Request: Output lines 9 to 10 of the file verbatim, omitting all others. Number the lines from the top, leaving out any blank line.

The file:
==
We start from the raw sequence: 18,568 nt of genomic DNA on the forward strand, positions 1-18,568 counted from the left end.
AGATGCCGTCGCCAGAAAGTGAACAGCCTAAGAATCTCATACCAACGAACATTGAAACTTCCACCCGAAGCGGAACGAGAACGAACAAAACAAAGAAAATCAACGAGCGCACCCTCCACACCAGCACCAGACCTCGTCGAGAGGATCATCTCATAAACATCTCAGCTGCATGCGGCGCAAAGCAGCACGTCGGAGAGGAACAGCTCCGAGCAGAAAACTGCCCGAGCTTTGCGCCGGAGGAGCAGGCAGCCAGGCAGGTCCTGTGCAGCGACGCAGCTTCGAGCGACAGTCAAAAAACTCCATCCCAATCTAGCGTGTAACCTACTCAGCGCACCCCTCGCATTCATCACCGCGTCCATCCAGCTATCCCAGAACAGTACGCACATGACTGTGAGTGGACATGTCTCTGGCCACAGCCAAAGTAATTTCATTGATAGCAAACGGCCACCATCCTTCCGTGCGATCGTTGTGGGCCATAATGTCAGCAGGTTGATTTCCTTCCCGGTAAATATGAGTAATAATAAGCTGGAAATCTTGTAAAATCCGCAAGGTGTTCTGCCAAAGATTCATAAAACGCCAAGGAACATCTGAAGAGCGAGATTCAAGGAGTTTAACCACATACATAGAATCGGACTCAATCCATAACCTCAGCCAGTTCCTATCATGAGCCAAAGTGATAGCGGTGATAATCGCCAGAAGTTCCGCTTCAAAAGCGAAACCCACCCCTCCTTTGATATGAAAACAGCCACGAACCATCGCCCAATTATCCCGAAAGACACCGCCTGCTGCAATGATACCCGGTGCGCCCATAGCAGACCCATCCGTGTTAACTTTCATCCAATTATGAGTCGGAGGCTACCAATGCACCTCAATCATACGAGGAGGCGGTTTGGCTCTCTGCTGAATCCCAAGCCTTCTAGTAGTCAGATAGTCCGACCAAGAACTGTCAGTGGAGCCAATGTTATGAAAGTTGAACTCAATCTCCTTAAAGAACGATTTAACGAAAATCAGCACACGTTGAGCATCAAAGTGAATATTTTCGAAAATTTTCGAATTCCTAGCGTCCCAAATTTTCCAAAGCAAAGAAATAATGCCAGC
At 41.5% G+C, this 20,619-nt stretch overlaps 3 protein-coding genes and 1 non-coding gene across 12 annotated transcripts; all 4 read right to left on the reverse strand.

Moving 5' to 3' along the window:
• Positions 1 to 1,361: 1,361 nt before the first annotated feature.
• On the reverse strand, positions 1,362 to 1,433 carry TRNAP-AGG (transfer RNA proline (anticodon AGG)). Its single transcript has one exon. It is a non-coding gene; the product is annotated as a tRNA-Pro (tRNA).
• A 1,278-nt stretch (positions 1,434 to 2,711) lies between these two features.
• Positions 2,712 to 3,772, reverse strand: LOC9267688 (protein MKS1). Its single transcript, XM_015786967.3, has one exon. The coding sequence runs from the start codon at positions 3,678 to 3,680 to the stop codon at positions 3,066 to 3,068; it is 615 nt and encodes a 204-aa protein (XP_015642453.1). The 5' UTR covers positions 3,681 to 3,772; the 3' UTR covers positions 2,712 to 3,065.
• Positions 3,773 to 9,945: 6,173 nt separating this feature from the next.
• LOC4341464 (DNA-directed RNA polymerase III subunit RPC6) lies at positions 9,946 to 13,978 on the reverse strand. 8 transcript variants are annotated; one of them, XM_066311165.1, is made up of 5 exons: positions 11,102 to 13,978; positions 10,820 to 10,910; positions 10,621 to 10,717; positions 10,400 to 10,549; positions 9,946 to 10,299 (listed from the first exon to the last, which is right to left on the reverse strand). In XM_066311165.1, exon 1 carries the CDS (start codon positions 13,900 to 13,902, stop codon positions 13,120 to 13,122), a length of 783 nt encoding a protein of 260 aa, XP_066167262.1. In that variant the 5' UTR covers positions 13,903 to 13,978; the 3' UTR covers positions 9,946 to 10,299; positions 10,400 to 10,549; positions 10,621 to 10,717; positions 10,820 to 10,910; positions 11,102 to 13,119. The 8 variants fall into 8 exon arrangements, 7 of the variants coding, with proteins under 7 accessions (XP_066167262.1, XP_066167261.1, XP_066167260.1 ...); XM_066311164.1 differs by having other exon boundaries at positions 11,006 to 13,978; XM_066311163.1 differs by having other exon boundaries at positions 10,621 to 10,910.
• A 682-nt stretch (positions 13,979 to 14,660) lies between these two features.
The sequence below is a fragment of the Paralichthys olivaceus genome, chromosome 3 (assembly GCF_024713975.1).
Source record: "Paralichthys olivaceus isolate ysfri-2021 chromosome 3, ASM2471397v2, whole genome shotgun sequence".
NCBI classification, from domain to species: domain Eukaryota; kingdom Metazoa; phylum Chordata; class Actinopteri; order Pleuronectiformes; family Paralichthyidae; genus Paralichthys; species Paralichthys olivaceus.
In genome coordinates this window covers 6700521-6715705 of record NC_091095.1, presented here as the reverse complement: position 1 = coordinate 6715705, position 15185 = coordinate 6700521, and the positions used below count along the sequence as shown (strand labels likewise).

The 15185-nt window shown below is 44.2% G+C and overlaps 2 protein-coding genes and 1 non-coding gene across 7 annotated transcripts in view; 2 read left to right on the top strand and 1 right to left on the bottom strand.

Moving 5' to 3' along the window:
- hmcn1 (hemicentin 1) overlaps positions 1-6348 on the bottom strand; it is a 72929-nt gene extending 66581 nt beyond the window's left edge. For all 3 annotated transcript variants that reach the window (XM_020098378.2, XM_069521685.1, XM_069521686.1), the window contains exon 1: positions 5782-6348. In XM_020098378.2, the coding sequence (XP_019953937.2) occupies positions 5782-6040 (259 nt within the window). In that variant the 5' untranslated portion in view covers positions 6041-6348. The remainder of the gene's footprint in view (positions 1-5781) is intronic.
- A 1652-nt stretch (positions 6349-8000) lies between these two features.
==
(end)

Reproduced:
• Positions 3,773 to 9,945: 6,173 nt separating this feature from the next.
• LOC4341464 (DNA-directed RNA polymerase III subunit RPC6) lies at positions 9,946 to 13,978 on the reverse strand. 8 transcript variants are annotated; one of them, XM_066311165.1, is made up of 5 exons: positions 11,102 to 13,978; positions 10,820 to 10,910; positions 10,621 to 10,717; positions 10,400 to 10,549; positions 9,946 to 10,299 (listed from the first exon to the last, which is right to left on the reverse strand). In XM_066311165.1, exon 1 carries the CDS (start codon positions 13,900 to 13,902, stop codon positions 13,120 to 13,122), a length of 783 nt encoding a protein of 260 aa, XP_066167262.1. In that variant the 5' UTR covers positions 13,903 to 13,978; the 3' UTR covers positions 9,946 to 10,299; positions 10,400 to 10,549; positions 10,621 to 10,717; positions 10,820 to 10,910; positions 11,102 to 13,119. The 8 variants fall into 8 exon arrangements, 7 of the variants coding, with proteins under 7 accessions (XP_066167262.1, XP_066167261.1, XP_066167260.1 ...); XM_066311164.1 differs by having other exon boundaries at positions 11,006 to 13,978; XM_066311163.1 differs by having other exon boundaries at positions 10,621 to 10,910.